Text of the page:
Vol. 19, No. 38
Aug. 24, 2000
All Delawareans know about Caesar Rodney and his famous ride to cast his vote for American independence. His statue in the heart of downtown Wilmington, his image on the Delaware quarter and the portrayal of his character in the musical 1776 all commemorate his important role in the founding of the fledgling nation.
Now a new definitive biography of Caesar Rodney, A Gentleman as Well as a Whig: Caesar Rodney and the American Revolution by Jane Harrington Scott, has been published by the University of Delaware Press as part of its Cultural Studies of Delaware and the Eastern Shore series. The book, sponsored by the Colonial Dames of America in Delaware, took six years to research and write.
Against the background of colonial Delaware, Philadelphia and the surrounding region, Scott writes of Rodney's personal life, his political and military career, his friendships and relationships with the movers and doers of the time.
"Caesar Rodney was a courageous man, balanced in his reactions, firm in his convictions but calm and not highly emotional, and trusted by all who knew him," she said.
Born in 1728 and educated at home and at the Latin School in Philadelphia, Rodney never married and was very close to his brother, Thomas, who was 16 years younger. In contrast to Caesar, Scott describes Thomas as an "often foolish and hotheaded man," whose public career closely followed his older brother's. Thomas also managed Caesar Rodney's lands and took care of his finances, and "the results were ultimately disastrous," according to the author.
Much that is known about Caesar Rodney is revealed in the letters between the two brothers, and they were an invaluable resource for the book, Scott said. Thomas admired Caesar and described him as having a "greate fund of wit & humor his conversation was always bright and strong & Conducted with Wisdom...."
In the early days, Rodney, who began his military and political career in 1755 as a captain of a company of foot militia and high sherriff of Kent County, regarded himself as an Englishman. Scott describes the many events, beginning with the Sugar Act and the Stamp Act that ultimately led Caesar and the other founding fathers to sign the Declaration of Independence in 1776.
From the beginning, Caesar was involved. He, Thomas McKean and George Read represented Delaware at the Stamp Act Congress in 1765 and later at the Continental Congress in 1774. In the early summer of 1776, Caesar, as chief executive of Delaware assembly and a brigadier general in the Delaware militia, was in Sussex County addressing Tory uprisings when the first vote of the Declaration of Independence took place, with McKean voting for and Read against in a tie for Delaware. McKean immediately sent for Caesar.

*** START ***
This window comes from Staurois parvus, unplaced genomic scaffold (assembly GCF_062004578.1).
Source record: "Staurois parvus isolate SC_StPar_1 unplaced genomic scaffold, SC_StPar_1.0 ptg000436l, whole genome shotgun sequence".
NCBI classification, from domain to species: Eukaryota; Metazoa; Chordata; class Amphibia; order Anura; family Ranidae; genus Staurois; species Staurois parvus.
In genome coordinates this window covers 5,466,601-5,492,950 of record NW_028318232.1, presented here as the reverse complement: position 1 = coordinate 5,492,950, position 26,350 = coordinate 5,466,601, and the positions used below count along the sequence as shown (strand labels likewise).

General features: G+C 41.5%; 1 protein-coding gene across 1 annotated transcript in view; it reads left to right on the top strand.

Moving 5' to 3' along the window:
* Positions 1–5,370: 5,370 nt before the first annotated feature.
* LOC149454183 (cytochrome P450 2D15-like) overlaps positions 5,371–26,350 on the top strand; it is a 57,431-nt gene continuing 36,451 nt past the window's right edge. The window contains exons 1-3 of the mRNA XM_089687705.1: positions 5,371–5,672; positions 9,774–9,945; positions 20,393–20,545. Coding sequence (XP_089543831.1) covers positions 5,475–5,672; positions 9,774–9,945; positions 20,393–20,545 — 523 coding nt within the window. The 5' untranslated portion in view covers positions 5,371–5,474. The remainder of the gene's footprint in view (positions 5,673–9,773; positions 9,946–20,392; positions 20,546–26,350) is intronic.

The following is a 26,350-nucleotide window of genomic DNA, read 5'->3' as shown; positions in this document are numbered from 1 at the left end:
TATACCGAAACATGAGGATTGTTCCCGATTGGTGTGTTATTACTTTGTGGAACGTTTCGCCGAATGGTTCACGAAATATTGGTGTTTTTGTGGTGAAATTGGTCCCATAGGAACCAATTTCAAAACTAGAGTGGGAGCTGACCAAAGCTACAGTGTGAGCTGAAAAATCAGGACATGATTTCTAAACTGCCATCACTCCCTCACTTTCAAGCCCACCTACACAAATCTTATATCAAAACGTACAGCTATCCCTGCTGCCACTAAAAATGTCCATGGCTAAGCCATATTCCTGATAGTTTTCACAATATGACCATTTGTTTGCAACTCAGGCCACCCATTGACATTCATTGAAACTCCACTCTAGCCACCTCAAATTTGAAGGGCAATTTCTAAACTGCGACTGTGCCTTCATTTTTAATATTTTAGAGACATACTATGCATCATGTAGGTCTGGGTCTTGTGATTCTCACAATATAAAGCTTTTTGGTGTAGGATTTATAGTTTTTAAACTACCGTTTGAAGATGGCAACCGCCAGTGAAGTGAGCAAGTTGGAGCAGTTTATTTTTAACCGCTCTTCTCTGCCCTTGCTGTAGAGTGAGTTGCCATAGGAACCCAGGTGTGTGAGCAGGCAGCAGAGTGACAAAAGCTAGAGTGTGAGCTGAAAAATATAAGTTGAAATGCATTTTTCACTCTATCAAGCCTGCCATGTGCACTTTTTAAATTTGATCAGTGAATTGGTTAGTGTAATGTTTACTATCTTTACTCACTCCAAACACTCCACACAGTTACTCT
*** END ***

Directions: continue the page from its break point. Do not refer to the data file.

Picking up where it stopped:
Although Scott questions the picture of a vigorous Rodney riding horseback, as portrayed by
the well-known statue, his journey was crucial.
By that time, he suffered from cancer and asthma and may have traveled by carriage to Philadelphia. "However, he made the journey," Scott wrote, "it was a tired and ill Caesar who arrived at the State House on the afternoon of Tuesday, July 2. Caesar wrote to Thomas that McKean met him 'at the state house door, in his boots and spurs, as the members were assembling.' He had traveled through thunder and rain over 80 miles of muddy roads and crossed about 15 streams by ford, bridge or ferry to give 'My Voice in the matter of Independence.' "
Although not in good health, Rodney continued to play an active role in the Revolution as a brigadier general and as Delaware's second elected chief executive, dealing with the problems of desertion, spies, Tories and the British, who, led by General Howe, captured Wilmington and Philadelphia.
Returning to Dover in 1782, Rodney was again selected speaker of the state legislature. In 1784, Thomas joined his brother at his home, Poplar Grove, and in June he posted a notice that Caesar Rodney, "Speaker of the Legislative Council and member of Congress, and president, Captn General and Commander in Chief of the Delaware State" had died at the age of 57.
The book also gives a lively and colorful picture of colonial Delaware before, during and after the Revolutionary War. "I discovered that the Revolutionary War and the Declaration of Independence were surprisingly controversial in Delaware, and, as a result, there was outbreaks of dissension and unrest throughout the state," Scott said
This is the first history book Scott has written. She is the author of several books on natural history, including Between Ocean and Bay: A Natural History of the Delmarva Peninsula and Field and Forest: A Guide to Native Plant Communities for the Gardener and Naturalist, as well as books for children.